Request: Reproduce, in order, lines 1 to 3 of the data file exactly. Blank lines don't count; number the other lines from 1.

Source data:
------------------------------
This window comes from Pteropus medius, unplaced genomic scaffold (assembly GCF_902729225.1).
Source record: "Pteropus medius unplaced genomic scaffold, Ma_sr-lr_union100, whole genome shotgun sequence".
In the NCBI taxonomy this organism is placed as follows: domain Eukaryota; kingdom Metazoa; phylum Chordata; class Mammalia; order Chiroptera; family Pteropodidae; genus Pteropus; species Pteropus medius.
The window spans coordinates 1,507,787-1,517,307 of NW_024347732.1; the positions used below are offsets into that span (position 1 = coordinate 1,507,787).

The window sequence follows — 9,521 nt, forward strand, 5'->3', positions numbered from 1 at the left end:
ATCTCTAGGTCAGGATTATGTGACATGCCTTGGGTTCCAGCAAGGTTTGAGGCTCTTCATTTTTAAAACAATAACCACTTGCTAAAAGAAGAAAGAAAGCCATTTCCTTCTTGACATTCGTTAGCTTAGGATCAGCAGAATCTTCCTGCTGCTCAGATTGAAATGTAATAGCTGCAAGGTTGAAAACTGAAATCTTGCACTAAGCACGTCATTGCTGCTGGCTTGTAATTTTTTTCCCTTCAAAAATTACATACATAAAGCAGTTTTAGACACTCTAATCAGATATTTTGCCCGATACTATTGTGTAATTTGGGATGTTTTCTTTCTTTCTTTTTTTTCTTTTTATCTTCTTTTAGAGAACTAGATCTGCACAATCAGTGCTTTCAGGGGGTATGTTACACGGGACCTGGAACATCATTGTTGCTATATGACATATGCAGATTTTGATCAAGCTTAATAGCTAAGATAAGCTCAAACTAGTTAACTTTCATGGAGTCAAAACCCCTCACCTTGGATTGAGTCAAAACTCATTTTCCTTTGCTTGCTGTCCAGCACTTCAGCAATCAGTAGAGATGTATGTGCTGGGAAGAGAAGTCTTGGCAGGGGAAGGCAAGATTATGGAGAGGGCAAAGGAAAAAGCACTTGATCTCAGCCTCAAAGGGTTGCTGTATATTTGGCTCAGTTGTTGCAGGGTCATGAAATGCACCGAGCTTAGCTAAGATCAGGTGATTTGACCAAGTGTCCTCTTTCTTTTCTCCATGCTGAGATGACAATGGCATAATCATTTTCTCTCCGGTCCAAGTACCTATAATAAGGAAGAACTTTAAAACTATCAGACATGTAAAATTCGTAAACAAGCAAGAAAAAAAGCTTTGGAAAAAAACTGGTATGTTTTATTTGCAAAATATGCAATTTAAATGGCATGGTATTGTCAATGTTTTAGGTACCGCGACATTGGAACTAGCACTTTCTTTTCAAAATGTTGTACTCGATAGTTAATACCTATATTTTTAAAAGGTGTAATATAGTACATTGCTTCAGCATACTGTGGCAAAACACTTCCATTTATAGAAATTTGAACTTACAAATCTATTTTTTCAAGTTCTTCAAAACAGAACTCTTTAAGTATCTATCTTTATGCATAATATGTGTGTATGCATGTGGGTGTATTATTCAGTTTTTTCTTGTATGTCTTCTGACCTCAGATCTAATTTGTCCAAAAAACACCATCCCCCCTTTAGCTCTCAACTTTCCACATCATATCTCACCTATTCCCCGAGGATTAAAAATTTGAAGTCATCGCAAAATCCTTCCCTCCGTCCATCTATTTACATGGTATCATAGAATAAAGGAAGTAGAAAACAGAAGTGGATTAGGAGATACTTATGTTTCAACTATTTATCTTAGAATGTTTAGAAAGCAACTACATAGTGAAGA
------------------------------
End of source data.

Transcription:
This window comes from Pteropus medius, unplaced genomic scaffold (assembly GCF_902729225.1).
Source record: "Pteropus medius unplaced genomic scaffold, Ma_sr-lr_union100, whole genome shotgun sequence".
In the NCBI taxonomy this organism is placed as follows: domain Eukaryota; kingdom Metazoa; phylum Chordata; class Mammalia; order Chiroptera; family Pteropodidae; genus Pteropus; species Pteropus medius.